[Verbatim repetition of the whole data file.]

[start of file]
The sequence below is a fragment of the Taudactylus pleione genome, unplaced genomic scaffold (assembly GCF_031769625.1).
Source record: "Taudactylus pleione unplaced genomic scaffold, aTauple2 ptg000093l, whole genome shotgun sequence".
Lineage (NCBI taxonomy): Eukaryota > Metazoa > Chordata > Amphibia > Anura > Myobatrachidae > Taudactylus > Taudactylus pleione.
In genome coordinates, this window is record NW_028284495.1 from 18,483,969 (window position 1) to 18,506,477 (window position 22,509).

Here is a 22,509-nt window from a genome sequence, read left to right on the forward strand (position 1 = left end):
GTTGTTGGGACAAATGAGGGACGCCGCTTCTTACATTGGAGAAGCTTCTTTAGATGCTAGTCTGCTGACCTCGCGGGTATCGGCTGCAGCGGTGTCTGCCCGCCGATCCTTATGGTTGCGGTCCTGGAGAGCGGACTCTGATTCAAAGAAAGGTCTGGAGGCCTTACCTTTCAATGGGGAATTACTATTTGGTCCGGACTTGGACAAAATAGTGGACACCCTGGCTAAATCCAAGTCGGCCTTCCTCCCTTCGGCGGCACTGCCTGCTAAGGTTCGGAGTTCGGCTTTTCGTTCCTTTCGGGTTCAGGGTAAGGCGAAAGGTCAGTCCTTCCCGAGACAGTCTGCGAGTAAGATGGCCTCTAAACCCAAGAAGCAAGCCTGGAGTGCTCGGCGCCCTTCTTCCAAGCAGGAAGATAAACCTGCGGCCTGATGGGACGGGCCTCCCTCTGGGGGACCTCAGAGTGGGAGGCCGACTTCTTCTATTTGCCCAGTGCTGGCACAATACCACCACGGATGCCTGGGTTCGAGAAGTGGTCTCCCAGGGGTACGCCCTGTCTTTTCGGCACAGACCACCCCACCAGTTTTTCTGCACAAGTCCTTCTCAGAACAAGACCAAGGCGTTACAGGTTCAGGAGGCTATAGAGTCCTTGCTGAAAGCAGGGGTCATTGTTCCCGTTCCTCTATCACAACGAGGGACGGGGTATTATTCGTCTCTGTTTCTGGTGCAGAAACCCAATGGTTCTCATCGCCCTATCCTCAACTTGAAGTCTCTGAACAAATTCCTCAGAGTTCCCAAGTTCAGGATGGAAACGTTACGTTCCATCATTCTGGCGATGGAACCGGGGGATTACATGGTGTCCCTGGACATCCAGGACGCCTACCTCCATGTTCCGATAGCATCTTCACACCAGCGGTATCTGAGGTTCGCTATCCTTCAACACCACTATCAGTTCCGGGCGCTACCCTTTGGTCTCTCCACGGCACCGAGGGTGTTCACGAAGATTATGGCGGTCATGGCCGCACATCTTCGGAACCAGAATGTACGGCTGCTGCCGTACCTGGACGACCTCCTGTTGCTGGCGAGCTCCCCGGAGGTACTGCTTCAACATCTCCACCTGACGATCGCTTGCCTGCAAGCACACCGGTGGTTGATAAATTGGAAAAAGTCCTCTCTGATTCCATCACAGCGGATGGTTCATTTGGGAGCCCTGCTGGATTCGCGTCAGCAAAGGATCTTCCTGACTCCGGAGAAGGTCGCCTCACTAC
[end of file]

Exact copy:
The sequence below is a fragment of the Taudactylus pleione genome, unplaced genomic scaffold (assembly GCF_031769625.1).
Source record: "Taudactylus pleione unplaced genomic scaffold, aTauple2 ptg000093l, whole genome shotgun sequence".
Lineage (NCBI taxonomy): Eukaryota > Metazoa > Chordata > Amphibia > Anura > Myobatrachidae > Taudactylus > Taudactylus pleione.
In genome coordinates, this window is record NW_028284495.1 from 18,483,969 (window position 1) to 18,506,477 (window position 22,509).

Here is a 22,509-nt window from a genome sequence, read left to right on the forward strand (position 1 = left end):
GTTGTTGGGACAAATGAGGGACGCCGCTTCTTACATTGGAGAAGCTTCTTTAGATGCTAGTCTGCTGACCTCGCGGGTATCGGCTGCAGCGGTGTCTGCCCGCCGATCCTTATGGTTGCGGTCCTGGAGAGCGGACTCTGATTCAAAGAAAGGTCTGGAGGCCTTACCTTTCAATGGGGAATTACTATTTGGTCCGGACTTGGACAAAATAGTGGACACCCTGGCTAAATCCAAGTCGGCCTTCCTCCCTTCGGCGGCACTGCCTGCTAAGGTTCGGAGTTCGGCTTTTCGTTCCTTTCGGGTTCAGGGTAAGGCGAAAGGTCAGTCCTTCCCGAGACAGTCTGCGAGTAAGATGGCCTCTAAACCCAAGAAGCAAGCCTGGAGTGCTCGGCGCCCTTCTTCCAAGCAGGAAGATAAACCTGCGGCCTGATGGGACGGGCCTCCCTCTGGGGGACCTCAGAGTGGGAGGCCGACTTCTTCTATTTGCCCAGTGCTGGCACAATACCACCACGGATGCCTGGGTTCGAGAAGTGGTCTCCCAGGGGTACGCCCTGTCTTTTCGGCACAGACCACCCCACCAGTTTTTCTGCACAAGTCCTTCTCAGAACAAGACCAAGGCGTTACAGGTTCAGGAGGCTATAGAGTCCTTGCTGAAAGCAGGGGTCATTGTTCCCGTTCCTCTATCACAACGAGGGACGGGGTATTATTCGTCTCTGTTTCTGGTGCAGAAACCCAATGGTTCTCATCGCCCTATCCTCAACTTGAAGTCTCTGAACAAATTCCTCAGAGTTCCCAAGTTCAGGATGGAAACGTTACGTTCCATCATTCTGGCGATGGAACCGGGGGATTACATGGTGTCCCTGGACATCCAGGACGCCTACCTCCATGTTCCGATAGCATCTTCACACCAGCGGTATCTGAGGTTCGCTATCCTTCAACACCACTATCAGTTCCGGGCGCTACCCTTTGGTCTCTCCACGGCACCGAGGGTGTTCACGAAGATTATGGCGGTCATGGCCGCACATCTTCGGAACCAGAATGTACGGCTGCTGCCGTACCTGGACGACCTCCTGTTGCTGGCGAGCTCCCCGGAGGTACTGCTTCAACATCTCCACCTGACGATCGCTTGCCTGCAAGCACACCGGTGGTTGATAAATTGGAAAAAGTCCTCTCTGATTCCATCACAGCGGATGGTTCATTTGGGAGCCCTGCTGGATTCGCGTCAGCAAAGGATCTTCCTGACTCCGGAGAAGGTCGCCTCACTAC